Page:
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Flashpoints USA with  Bryant Gumbel  and Gwen Ifill Photo:  Bryant Gumbel  and Gwen Ifill
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THE MEDIA TODAY: TRUTH OR LIES? - 9.16.03
In Focus  :  The State of News
About the Series
Flashpoints USA with Bryant Gumbel and Gwen Ifill is an innovative public affairs series from PBS that brings together both compelling examinations of critical issues and a dynamic pairing of two of the most respected names in journalism.


Television Poll Do Americans feel they can trust the media? View the results of the Flashpoints USA nationwide survey.



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Media Frenzy Mega-Media The State of News


What Does America Think?
According to the Flashpoints USA nationwide survey, 56% of Americans have less confidence about all news reporting since The New York Times/Jayson Blair scandal and 46% of Americans trust what they hear, read and see in the news just half of the time.

Veteran anchorman Tom Brokaw sat down one-on-one with Bryant Gumbel to discuss the state of news today and the future of journalism. Below is a transcript of their conversation.

Bryant Gumbel
As you saw earlier in our discussion with Jonathan Alter and Tony Blankley, our Flashpoints USA poll showed that only 10% said they did not like news anchors wearing US flag pins.

And, as promised then, here is now NBC's Tom Brokaw…. Tom how are you doing, good seeing you.

Tom Brokaw
Very well Bryant.

Gumbel
You chose not to wear a flag pin… why? Inappropriate for journalists?

Brokaw
I do think it is. I think it's a suggestion that you're somehow aligned with the government, whoever is in power - Republicans, Democrats or Independents, at some point I suppose. I think we have to work hard at having that position of neutrality, symbolically as well as editorially.

Gumbel
Well, MSNBC during the invasion of Iraq…

Brokaw
Flag down the corner…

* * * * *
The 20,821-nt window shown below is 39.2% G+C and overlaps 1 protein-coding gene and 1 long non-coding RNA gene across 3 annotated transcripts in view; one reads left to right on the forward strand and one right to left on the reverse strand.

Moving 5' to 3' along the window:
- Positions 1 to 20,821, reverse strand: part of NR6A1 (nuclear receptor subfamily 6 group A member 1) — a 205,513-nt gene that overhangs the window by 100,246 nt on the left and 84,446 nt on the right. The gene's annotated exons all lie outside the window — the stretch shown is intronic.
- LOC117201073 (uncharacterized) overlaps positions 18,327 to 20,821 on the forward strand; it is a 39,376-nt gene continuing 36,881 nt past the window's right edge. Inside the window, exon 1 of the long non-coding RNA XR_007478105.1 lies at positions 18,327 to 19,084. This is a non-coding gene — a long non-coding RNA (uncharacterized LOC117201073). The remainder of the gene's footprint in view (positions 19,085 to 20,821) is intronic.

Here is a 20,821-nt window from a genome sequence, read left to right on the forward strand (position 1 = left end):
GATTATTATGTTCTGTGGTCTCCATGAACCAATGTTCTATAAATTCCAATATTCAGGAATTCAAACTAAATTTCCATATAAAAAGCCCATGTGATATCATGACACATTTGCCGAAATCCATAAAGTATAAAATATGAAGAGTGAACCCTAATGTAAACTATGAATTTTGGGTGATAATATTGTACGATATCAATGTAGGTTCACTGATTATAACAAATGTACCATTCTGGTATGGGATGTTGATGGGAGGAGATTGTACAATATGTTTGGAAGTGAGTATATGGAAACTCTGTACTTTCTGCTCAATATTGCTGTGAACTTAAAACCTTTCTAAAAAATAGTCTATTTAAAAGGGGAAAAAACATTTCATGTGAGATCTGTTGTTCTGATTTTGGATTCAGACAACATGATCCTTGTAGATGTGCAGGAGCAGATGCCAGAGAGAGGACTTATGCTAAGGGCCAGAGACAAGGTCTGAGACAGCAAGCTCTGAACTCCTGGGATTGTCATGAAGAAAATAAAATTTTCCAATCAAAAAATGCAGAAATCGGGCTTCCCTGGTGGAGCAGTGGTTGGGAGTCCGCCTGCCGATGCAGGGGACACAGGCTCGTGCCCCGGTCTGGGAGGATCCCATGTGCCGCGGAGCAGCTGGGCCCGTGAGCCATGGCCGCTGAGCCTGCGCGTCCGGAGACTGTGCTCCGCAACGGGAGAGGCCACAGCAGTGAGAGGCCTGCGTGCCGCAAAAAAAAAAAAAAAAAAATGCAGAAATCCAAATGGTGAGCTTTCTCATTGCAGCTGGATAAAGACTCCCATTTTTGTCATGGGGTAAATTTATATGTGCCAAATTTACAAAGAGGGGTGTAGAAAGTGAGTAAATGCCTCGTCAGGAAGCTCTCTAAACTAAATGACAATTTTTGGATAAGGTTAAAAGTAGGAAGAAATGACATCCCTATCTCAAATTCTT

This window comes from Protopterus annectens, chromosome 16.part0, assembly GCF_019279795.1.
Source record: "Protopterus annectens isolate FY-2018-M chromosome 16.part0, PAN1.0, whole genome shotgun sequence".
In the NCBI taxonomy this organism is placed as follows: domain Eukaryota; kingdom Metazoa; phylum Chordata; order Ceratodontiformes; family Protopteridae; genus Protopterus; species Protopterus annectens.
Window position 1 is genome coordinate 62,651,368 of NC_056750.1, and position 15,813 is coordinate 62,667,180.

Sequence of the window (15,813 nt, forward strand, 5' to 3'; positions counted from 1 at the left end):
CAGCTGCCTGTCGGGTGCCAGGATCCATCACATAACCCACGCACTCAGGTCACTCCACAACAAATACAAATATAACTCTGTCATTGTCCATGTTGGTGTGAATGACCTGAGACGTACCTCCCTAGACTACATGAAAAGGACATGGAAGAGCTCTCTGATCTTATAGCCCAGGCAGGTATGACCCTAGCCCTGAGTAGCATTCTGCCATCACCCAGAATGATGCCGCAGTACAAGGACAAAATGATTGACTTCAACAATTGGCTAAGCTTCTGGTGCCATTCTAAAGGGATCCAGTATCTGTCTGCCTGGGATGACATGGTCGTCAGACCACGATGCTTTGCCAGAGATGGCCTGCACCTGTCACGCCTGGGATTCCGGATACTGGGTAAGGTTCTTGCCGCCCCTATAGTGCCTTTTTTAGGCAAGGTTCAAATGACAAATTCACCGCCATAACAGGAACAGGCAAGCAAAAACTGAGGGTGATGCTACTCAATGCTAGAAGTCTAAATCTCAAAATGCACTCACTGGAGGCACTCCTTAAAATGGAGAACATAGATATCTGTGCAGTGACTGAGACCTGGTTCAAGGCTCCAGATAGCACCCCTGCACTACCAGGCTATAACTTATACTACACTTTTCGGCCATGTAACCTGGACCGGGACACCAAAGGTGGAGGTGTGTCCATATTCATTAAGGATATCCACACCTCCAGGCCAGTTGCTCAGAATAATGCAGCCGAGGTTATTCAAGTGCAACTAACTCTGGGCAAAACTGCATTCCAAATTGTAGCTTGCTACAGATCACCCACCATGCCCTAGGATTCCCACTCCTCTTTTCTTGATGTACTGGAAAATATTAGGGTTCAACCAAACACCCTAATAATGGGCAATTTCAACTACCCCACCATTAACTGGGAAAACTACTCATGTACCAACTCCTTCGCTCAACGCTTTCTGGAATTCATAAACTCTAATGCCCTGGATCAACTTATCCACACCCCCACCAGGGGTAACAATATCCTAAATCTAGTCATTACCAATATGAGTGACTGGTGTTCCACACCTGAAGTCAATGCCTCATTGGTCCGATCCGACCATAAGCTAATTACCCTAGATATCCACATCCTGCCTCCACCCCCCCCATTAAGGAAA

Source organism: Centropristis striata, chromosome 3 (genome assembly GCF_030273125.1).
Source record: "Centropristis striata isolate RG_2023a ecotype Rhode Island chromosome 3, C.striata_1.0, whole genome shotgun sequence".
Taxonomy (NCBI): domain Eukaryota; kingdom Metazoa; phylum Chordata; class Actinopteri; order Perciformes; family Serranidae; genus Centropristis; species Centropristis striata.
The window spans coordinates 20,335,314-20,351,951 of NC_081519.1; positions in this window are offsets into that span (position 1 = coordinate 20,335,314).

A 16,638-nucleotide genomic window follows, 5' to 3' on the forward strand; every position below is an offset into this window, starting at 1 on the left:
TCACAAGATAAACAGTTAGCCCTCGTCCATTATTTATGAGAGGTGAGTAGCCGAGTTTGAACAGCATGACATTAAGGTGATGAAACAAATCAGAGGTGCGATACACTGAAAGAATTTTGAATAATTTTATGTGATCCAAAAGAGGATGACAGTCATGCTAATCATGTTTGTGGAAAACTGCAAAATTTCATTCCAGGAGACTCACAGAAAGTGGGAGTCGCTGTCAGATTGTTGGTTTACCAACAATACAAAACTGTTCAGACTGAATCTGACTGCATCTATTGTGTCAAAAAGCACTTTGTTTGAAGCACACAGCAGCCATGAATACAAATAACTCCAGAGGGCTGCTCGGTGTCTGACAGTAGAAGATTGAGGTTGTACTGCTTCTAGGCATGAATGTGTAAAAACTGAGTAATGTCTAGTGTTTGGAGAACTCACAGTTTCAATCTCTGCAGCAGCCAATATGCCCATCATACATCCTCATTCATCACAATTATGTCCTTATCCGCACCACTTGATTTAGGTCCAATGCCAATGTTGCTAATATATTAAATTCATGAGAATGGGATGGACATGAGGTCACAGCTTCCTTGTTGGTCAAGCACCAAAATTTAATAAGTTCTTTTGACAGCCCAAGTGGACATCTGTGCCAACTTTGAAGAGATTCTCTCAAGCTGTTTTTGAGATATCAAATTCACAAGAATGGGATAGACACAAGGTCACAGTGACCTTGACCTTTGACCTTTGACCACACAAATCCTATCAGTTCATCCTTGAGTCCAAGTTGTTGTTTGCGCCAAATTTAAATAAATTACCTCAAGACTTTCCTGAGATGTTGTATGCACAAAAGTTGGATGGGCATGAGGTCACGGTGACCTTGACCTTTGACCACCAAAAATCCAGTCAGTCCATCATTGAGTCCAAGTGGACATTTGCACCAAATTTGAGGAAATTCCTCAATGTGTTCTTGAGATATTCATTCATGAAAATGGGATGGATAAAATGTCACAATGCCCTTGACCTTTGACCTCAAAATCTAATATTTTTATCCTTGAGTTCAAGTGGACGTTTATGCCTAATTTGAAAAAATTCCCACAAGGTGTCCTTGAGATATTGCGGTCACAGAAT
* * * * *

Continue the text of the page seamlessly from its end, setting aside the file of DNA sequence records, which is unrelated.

Gumbel
Flag in the corner, heroic shots of George Bush, flag waving…

Brokaw
Yeah, I wasn't crazy about that.

Gumbel
Inappropriate?

Brokaw
That's the cable world. Um, I'm not sure that the flag in the corner was utterly inappropriate. I would have toned it down a little more. I do think there was the impression given that we were cheerleading in some fashion for the war. On the other hand you don't want to pretend that there's not an emotional component when there's something like a war going on. So it's always striking just the right balance.

There was more, for example, even in the great publications - print publications of the time - a different kind of tenor, you know the different profiles of the different soldiers who were at war and so on. War is a very emotional time and I think you have to work very hard at striking the right balance so you don't look like you're just waving the flag.

Gumbel
What you're seeing in the cable news nets these days…

Brokaw
Let me please say something about cable news.

Gumbel
Please.

Brokaw
I worry that cable is defining broadcast journalism.

Gumbel
No, no. In fact we've said their audiences are infinitesimal by comparison.

Brokaw
That's the point. And they're an important component. You've had more choices than you've ever had before. You have too many of them I think chasing the same story in the same fashion these days. But let's keep it in perspective and in context. There are many choices out there that you can make beyond the big, three cable news outlets.